Onion prices, which saw a sharp fall for two weeks after government raids on wholesale traders, have rebounded steadily to hit their highest in six weeks.
Trading currently at Rs 21.50 a kg in the benchmark Lasalgaon mandi in Nashik district of Maharashtra, the export quality onion reported an increase of Rs 2 a kg on Friday and a 58 per cent jump from its recent low of Rs 13.60 a kg on September 19. At the retail level, however, onion is sold at Rs 30-34 a kg across major markets.
The sharp increase in onion prices assumes significance for consumers. “Onion is gradually inching away from consumers due to the sharp increase in its price. Prices have jumped sharply over the last two weeks despite adequate supply to mandis. In fact, demand has suddenly emerged from all across the country due to floods in Gujarat, Madhya Pradesh, Bihar and West Bengal. There are reports of crop damage of kharif onion in Karnataka. Hence, the entire country’s onion demand has now concentrated on the Nashik district of Maharashtra. The early kharif crop reported damage due to late September rainfall,” said Sanjay Sanap, owner of Shivkrupa Traders, a wholesaler in Lasalgaon.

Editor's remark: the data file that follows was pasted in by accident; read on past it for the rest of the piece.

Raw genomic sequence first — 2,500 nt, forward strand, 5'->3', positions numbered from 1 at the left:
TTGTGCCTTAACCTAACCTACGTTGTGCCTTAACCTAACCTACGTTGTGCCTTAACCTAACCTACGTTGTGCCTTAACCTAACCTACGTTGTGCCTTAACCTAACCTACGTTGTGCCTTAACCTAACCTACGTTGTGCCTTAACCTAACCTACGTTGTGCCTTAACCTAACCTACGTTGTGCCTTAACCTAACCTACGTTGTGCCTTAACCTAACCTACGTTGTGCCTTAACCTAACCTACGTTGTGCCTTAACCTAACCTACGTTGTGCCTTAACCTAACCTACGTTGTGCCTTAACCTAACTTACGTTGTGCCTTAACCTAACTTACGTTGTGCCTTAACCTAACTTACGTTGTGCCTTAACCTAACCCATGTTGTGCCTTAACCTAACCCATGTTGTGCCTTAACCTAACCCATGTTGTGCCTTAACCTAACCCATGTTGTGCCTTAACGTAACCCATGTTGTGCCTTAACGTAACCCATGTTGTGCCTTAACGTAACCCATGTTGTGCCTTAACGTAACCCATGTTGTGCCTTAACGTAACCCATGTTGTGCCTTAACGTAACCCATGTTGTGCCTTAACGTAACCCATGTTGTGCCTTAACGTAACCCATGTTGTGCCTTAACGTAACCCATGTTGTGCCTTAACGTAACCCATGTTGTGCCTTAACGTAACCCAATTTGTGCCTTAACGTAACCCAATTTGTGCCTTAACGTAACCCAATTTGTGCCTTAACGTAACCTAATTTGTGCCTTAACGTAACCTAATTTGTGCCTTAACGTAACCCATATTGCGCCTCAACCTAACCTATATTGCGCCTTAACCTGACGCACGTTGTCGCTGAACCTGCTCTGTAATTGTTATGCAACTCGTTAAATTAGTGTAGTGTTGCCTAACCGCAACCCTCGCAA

“The entire quantity of onion gets sold as buyers await arrival of vehicles to place their bids. Buyers are ready to pay the price demanded by onion farmers and traders to meet their commitments in remote Indian markets. The prevailing price is genuine. Farmers have the opportunity to make some money for about a month before the new crop arrives in the market,” said Santosh Chavan, an onion trader in Nashik.
Arrivals of the new season crop normally begin in late October. This year, however, arrivals of the kharif onion crop are likely to start with a delay of one week.
“Hence consumers will have to bear with high onion prices for nearly a month. During this period, however, onion prices may hit Rs 25-30 a kg,” said Ajit Shah, president, Horticulture Exporters Association.
Interestingly, exporters find the current price non-remunerative as the price of onion in Sri Lanka is 10-15 per cent lower than in Indian markets.
Meanwhile, the Ministry of Agriculture estimates India’s onion output will increase 3 per cent this year to 21.6 million tonnes despite floods and late season rainfall in some states, farmers’ shifting to other remunerative crops and crop damage.